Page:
We previously discovered a new osteogenic growth factor that is required to maintain adult skeletal bone mass, Osteolectin/Clec11a. Osteolectin acts on Leptin Receptor+ (LepR+) skeletal stem cells and other osteogenic progenitors in bone marrow to promote their differentiation into osteoblasts. Here we identity a receptor for Osteolectin, integrin a11, which is expressed by LepR+ cells and osteoblasts. a11b1 integrin binds Osteolectin with nanomolar affinity and is required for the osteogenic response to Osteolectin. Deletion of Itga11 (which encodes a11) from mouse and human bone marrow stromal cells impaired osteogenic differentiation and blocked their response to Osteolectin. Like Osteolectin deficient mice, Lepr-cre; Itga11fl/fl mice appeared grossly normal but exhibited reduced osteogenesis and accelerated bone loss during adulthood. Osteolectin binding to a11b1 promoted Wnt pathway activation, which was necessary for the osteogenic response to Osteolectin. This reveals a new mechanism for maintenance of adult bone mass: Wnt pathway activation by Osteolectin/a11b1 signaling.
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- Sean J Morrison
- Sean J Morrison
The funders had no role in study design, data collection and interpretation, or the decision to submit the work for publication.
Animal experimentation: This study was performed in accordance with the recommendations in the Guide for the Care and Use of Laboratory Animals of the National Institutes of Health. All procedures were approved by the UT Southwestern Institutional Animal Care and Use Committee (protocol number 2016-101334-G).
- Clifford J Rosen, Maine Medical Center Research Institute, United States
© 2019, Shen et al.
This article is distributed under the terms of the Creative Commons Attribution License permitting unrestricted use and redistribution provided that the original author and source are credited.
During evolution, animals have returned from land to water, adapting with morphological modifications to life in an aquatic environment. We compared the osteochondral units of the humeral head of marine and terrestrial mammals across species spanning a wide range of body weights, focusing on microstructural organization and biomechanical performance. Aquatic mammals feature cartilage with essentially random collagen fiber configuration, lacking the depth-dependent, arcade-like organization characteristic of terrestrial mammalian species. They have a less stiff articular cartilage at equilibrium with a significantly lower peak modulus, and at the osteochondral interface do not have a calcified cartilage layer, displaying only a thin, highly porous subchondral bone plate. This totally different constitution of the osteochondral unit in aquatic mammals reflects that accommodation of loading is the primordial function of the osteochondral unit. Recognizing the crucial importance of the microarchitecture-function relationship is pivotal for understanding articular biology and, hence, for the development of durable functional regenerative approaches for treatment of joint damage, which are thus far lacking.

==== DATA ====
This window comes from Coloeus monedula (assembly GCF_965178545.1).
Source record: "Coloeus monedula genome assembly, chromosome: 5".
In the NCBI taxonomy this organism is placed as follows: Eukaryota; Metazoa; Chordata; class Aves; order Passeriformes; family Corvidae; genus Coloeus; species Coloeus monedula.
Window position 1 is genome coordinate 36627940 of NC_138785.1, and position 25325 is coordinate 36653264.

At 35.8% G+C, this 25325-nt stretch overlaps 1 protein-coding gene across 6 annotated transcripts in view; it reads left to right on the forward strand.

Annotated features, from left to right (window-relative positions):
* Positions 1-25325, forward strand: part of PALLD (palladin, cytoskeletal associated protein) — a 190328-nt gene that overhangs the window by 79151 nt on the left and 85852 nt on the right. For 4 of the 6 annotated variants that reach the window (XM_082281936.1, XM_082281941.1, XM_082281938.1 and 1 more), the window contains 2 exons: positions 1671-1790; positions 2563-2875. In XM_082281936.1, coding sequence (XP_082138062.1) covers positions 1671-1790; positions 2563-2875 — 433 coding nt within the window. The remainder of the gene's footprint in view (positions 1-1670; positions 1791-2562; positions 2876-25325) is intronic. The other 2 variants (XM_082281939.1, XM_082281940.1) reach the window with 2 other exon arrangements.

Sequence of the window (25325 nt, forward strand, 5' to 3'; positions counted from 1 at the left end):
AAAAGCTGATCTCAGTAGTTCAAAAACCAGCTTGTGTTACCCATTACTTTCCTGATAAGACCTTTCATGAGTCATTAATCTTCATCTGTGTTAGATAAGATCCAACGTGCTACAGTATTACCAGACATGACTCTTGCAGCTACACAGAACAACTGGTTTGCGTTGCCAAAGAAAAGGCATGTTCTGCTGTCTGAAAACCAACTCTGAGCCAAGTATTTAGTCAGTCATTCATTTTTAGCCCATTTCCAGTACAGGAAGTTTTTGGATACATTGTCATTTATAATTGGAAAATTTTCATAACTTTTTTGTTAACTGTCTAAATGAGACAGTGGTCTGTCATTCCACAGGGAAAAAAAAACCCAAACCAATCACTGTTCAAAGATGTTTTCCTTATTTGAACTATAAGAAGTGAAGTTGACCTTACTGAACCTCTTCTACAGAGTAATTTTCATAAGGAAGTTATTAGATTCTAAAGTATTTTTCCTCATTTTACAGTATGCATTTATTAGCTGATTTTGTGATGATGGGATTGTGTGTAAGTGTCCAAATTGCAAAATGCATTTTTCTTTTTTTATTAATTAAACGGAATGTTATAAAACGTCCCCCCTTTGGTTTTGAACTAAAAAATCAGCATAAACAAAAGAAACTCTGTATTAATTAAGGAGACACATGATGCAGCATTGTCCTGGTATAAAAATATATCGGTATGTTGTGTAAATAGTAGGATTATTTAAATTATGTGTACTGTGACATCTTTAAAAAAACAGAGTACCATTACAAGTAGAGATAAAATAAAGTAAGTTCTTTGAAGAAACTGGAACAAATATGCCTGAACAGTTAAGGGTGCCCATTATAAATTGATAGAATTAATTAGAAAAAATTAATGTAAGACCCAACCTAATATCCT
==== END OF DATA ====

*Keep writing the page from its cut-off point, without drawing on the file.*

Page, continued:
In vitro culture systems that structurally model human myogenesis and promote PAX7+ myogenic progenitor maturation have not been established. Here we report that human skeletal muscle organoids can be differentiated from induced pluripotent stem cell lines to contain paraxial mesoderm and neuromesodermal progenitors and develop into organized structures reassembling neural plate border and dermomyotome. Culture conditions instigate neural lineage arrest and promote fetal hypaxial myogenesis toward limb axial anatomical identity, with generation of sustainable uncommitted PAX7 myogenic progenitors and fibroadipogenic (PDGFRa+) progenitor populations equivalent to those from the second trimester of human gestation. Single-cell comparison to human fetal and adult myogenic progenitor /satellite cells reveals distinct molecular signatures for non-dividing myogenic progenitors in activated (CD44High/CD98+/MYOD1+) and dormant (PAX7High/FBN1High/SPRY1High) states. Our approach provides a robust 3D in vitro developmental system for investigating muscle tissue morphogenesis and homeostasis.